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Definition of a Venture Capitalist:
invest in companies that do not have access to the capital markets. Normally the companies are start-ups or rapidly growing and require capital to finance their growth. The risks are high, but so is the potential for high returns on investment.
What do Xerox, Apple, Avis, Intel, Twitter, and Genetech have in common? Each used venture capital to finance their growth. Venture capitalists seek huge returns from investing in smaller companies that do not have access to the capital markets. For example, Paul Thiel invested $500,000 in the social networking start-up, Facebook. Over several years, Thiel has sold most of his shares for over $1 billion!
What do venture capitalists look for? To be considered, a company must have a huge potential for growth, and comparative advantage. High tech and pharmaceutical companies have attracted a great deal of venture capital in the past decade because of their potential for enormous growth. Frequently venture capitalists invest in industries where they have some expertise because their familiarity adds comfort with the industry and they are able to contribute valuable insights. Ultimately, venture capitalists want to invest in companies that can be taken public, meaning the company is large and profitable enough where shares can be publicly traded on a stock exchange.
Venture capitalists protect their investments. Venture capital is not a loan, so the only way venture capitalists earn a return is through the appreciation of the company’s value. Choosing the best companies is essential. Venture capitalists are known for their due diligence. They may take months to become familiar with a company’s management, culture, and long-term vision. Normally their ownership interest is very high, sometimes over fifty percent. This assures them of control in important management decisions and a healthy profit if the company is successful.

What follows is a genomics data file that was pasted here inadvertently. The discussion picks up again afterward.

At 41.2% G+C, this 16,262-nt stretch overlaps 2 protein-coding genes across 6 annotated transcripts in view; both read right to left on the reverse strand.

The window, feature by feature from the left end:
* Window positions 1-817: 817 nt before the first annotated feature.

Why would an entrepreneur consider using a venture capitalist? Perhaps the entrepreneur needs money to build a plant to manufacture its product. Maybe management wants to expand globally. The cost is high, and banks feel uncomfortable with the loan. Without the funds, the company’s growth would stall. The venture capitalist’s compensation is derived from the business’s profit. Unlike bank loans, valuable cash is not drained from the company to pay interest. Instead, the cash can be used to finance additional growth.
For example, Harriet has developed a lipstick that changes color with mood swings. She needs $2 million to begin the manufacturing process and market her product. She expects it to take several years before actually earning a profit, but she projects over 30 percent growth and an annual profit exceeding $1 million in three years. Banks tell Harriet to return after three years when she is profitable. That does not help her now! Venture Inc. is interested in financing her venture, but it requires a 40 percent ownership interest. They also insist on protecting their investment by controlling many of the most important management decisions. Harriet feels comfortable with this. In fact, she believes the expertise Venture Inc. brings to her company may prove very helpful. She chooses to accept the offer. After all, 60 percent of $1 million is greater than 100 percent of zero.
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